The industrial sector contributes another set of pollutants to the pollution profile of the country. The emissions covered are consequently those associated with the combustion processes. These include CO2, SO2, NOx, and total suspended particulate (TSP). The major industries of Lebanon include electricity, petroleum products, cement, chemicals, rubber, plastics, paper, ceramics, foodstuffs, textiles, and garments, and metal products. Emissions from the cement plants depend on the fuel used to fire the Kiln, and consist of the four pollutants of combustion, in addition particulate emission originating from the final product for the handling of the raw material. These dust emissions led to significant deteriorating effects in and around the plants. Selaata Fertilizer Factory (Chekka) produces, in addition to the four pollutants of combustion, triple super phosphate, simple super phosphate, and fluoride, which is a harmful gas to humans and animals. Winds from the south and west sectors predominate, but the foothills of Mount-Lebanon just inland may present a barrier to dispersion and emissions from the plant, thus affecting the ambient concentration of these pollutants in Batroun and nearby areas.
Sugar-beet Factory located in Majdel-Anjar, in south Bekaa plain represent a major emitter of combustion pollutant to this area, in addition to the sugar dust from the dry mill. The mountains to the north represent a barrier and emissions are channeled along the plain, to the northeast (14,11,17).
CFCs, gases commonly found in urban areas, and originate from the refrigerators and air-conditions, were extensively used for recharge of equipment, foam making, over stocking, and fire fighting. The ozone layer over the Middle East has become fragile, as a result of the petroleum combustion gases released during the gulf war (8). This pushed the government to ban the further import of halons, and replaced their use by non-ODS substitutes (13).
Sources of CH4 in the Lebanon other than combustion have not been quantified. One relatively important source is the municipal waste landfill sites, of which there are two major ones in Beirut and a large one in Tripoli. Annual methane production from Beirut sites is likely to be approximately 5000 tons for the next ten years as of 1994, relative to the global warming effect of CO2, over the next 100 years, considering CH4 is 21 times more potent.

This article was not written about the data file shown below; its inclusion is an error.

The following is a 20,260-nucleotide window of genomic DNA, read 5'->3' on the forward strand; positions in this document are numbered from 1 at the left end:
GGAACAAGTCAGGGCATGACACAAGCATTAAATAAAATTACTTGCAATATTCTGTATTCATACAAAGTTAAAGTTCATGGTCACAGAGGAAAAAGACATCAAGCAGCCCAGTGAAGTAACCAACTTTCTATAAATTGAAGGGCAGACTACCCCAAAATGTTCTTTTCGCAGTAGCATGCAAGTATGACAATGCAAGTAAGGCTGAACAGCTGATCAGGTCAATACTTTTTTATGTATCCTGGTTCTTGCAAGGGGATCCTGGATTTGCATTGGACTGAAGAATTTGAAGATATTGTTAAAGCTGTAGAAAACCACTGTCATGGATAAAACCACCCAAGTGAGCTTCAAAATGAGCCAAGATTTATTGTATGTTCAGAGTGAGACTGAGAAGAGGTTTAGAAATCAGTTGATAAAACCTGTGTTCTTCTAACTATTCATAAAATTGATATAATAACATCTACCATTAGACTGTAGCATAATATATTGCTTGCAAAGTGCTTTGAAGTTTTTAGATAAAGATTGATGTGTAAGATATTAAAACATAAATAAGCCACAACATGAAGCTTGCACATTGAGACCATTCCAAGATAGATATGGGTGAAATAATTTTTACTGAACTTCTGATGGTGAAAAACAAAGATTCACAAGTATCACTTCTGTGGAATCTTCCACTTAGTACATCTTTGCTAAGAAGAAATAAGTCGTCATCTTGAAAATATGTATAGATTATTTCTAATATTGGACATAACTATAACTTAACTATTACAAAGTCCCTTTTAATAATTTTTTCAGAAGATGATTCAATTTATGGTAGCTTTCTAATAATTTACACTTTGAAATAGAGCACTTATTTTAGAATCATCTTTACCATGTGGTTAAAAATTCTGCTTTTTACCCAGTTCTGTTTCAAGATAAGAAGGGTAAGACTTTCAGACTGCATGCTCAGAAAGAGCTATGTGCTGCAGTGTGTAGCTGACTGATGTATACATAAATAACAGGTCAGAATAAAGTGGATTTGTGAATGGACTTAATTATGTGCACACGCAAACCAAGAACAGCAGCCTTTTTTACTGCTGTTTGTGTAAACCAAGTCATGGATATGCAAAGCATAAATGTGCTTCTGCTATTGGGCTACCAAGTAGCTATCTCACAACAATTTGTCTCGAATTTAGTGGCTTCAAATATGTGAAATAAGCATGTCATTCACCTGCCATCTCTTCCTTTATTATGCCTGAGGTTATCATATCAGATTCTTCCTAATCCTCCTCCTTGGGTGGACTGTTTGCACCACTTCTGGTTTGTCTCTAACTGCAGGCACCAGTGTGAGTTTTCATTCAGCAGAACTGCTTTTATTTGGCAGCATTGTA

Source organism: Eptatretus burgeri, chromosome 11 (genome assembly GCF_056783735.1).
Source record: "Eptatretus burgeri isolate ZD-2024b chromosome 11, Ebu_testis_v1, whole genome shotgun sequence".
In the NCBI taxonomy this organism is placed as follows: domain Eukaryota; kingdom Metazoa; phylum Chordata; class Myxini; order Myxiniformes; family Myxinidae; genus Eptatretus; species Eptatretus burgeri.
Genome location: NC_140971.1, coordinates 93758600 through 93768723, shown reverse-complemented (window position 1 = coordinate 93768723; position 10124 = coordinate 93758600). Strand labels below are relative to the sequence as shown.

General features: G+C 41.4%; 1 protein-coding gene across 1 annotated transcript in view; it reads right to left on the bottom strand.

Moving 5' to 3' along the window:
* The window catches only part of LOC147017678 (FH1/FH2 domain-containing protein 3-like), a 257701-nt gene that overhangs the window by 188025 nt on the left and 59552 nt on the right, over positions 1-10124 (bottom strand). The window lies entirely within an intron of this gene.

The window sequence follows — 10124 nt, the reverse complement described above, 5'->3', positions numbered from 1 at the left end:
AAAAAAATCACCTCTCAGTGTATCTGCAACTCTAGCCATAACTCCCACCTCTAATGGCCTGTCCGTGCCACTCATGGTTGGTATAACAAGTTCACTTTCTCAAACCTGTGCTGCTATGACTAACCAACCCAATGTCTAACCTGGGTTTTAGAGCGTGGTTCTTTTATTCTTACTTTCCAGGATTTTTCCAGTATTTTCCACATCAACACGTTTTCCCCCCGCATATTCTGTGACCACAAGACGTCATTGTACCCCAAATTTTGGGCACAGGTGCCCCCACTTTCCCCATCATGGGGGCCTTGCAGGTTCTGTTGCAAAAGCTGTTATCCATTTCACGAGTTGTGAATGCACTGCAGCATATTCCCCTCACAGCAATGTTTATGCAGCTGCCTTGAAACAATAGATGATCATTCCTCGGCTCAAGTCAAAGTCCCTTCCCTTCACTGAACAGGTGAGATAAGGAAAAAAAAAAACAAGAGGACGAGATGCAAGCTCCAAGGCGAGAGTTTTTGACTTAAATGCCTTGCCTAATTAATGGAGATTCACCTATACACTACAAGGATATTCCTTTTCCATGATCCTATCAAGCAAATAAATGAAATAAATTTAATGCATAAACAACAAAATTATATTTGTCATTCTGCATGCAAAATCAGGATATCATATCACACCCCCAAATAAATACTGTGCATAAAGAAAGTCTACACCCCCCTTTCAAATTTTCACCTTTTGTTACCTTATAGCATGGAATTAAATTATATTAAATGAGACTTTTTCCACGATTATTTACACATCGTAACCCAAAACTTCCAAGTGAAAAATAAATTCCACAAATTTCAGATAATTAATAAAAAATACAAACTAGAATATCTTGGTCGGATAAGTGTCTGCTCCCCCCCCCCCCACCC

The fuel oil for power generation in the Lebanon contains a maximum of 2.5% sulfur by wt. Most of the sulfur in the fuel is emitted as sulfur dioxide, with small proportion being emitted as sulfur trioxide (SO3), from Jieh TTH (fuel oil), Zouk TTH (Fuel oil), Zouk TG (Gas oil), and Hrayche TTH (fuel oil). Zouk TTH is the largest emitter of SO2. Jieh TTH emits about half the SO2 emitted by Zouk TTH. The Jieh stacks are only 43m, and consequently will result in maximum ground level concentration approximately twice that attributable to Zouk TTH. Furthermore, the maximum annual average concentration will occur at a distance of 1 km in case of Jieh TTH, compared with 3-5km in the case of Zouk TTH. So the impact of the SO2 emissions on air quality from the shorter stacks at Jieh may well be greater than the impact of the taller stacks at Zouk TTH, knowing that SO2 is a corrosive gas and form acid rain with water vapor in the atmosphere. This effect is not pronounced due to the relatively alkaline soil of the country (9).
The burning of the heavy fuel oil in power stations for the generation of electricity is by far the major contributor to overall CO2 emissions. The annual emission of CO2 constitute only 0.037% of global emissions of greenhouse gases. This is considered to be of no significant global importance, nor a priority policy area for national government.
Residential consumers use also, privately generated power, and so does the industrial sector. Private generators do not have any emission control devices and so present a far less efficient and more polluting option for power generation compared to EDL. It is likely that the majority of this emissions were in the GBA and to a lesser extent, Tripoli, and El-Mina. Today with the rehabilitation of the power sector, use of private generators has declined sharply.
Designed by Tina Daniel